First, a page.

There is a $205-billion opportunity in renewable energy for Southeast Asia from which China, Japan, and South Korea could benefit as the biggest energy lenders to smaller countries in the region, Greenpeace has said in a new report.
“These three East Asian countries are top global energy investors, with established ties in Southeast Asia. But coal finance is drying up and banks are struggling to get a grip on clean energy finance. The climate crisis depends heavily on the flexibility and ingenuity of East Asian finance. And state-backed public development banks once again need to play the trailblazer role to engage new markets,” according to Insung Lee, project manager of Greenpeace Japan’s climate and energy team.
Southeast Asian countries, according to the report, will need investments of some $125.1 billion for solar energy over the next ten years, as well as $48.1 billion for wind energy, assuming they want to pursue the renewable energy path instead of sticking to fossil fuels. And China, Japan, and South Korea are in a position to convince them to choose the renewable energy path by investing in solar and wind rather than fossil fuels.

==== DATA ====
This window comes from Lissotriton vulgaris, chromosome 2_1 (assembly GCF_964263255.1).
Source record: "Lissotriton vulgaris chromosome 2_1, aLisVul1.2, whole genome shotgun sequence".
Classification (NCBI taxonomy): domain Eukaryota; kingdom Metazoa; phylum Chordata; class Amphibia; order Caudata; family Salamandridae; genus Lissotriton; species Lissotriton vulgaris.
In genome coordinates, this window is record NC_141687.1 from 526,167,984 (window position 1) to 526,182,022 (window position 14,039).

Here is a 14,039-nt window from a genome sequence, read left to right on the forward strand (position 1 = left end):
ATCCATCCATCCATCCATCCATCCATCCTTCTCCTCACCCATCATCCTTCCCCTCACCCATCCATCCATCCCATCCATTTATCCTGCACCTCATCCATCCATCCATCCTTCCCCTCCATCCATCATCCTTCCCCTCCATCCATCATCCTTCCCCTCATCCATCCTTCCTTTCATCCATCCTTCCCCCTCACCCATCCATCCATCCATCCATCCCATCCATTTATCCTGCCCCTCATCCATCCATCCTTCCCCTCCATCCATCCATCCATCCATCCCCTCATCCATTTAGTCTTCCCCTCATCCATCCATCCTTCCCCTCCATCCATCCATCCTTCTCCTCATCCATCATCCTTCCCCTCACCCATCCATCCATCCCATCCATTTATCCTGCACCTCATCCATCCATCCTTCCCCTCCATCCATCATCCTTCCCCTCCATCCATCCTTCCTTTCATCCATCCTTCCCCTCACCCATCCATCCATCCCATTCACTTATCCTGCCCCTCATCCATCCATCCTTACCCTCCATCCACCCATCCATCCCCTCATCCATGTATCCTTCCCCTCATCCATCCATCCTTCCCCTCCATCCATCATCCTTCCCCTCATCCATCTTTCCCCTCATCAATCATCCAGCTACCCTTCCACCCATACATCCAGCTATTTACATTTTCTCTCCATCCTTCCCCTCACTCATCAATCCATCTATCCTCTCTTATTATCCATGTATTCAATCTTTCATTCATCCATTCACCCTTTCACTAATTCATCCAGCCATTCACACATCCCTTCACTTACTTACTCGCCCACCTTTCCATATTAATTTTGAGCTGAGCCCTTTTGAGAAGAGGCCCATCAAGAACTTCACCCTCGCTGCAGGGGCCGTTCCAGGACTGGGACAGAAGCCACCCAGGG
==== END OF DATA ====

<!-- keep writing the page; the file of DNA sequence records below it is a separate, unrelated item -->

However, the report notes that the three East Asian powerhouses are also large exporters of coal infrastructure and lenders for coal power plants to their neighbors in Southeast Asia. This has to change if they are to reap the benefits of the nascent renewable energy financing market in the region, the report says.
“East Asian finance will be as important for renewable energy in Southeast Asia as it was for coal. Over the past two decades, we’ve seen East Asian banks skew the margins towards coal to keep the fossil fuel profitable despite ballooning financial risk. Over the next decade, we’ll see them apply the same ingenuity to unlock renewable energy from the restrictions of their own financial framework,” Greenpeace Japan’s Lee also said.
By Charles Kennedy for Oilprice.com
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Charles is a writer for Oilprice.com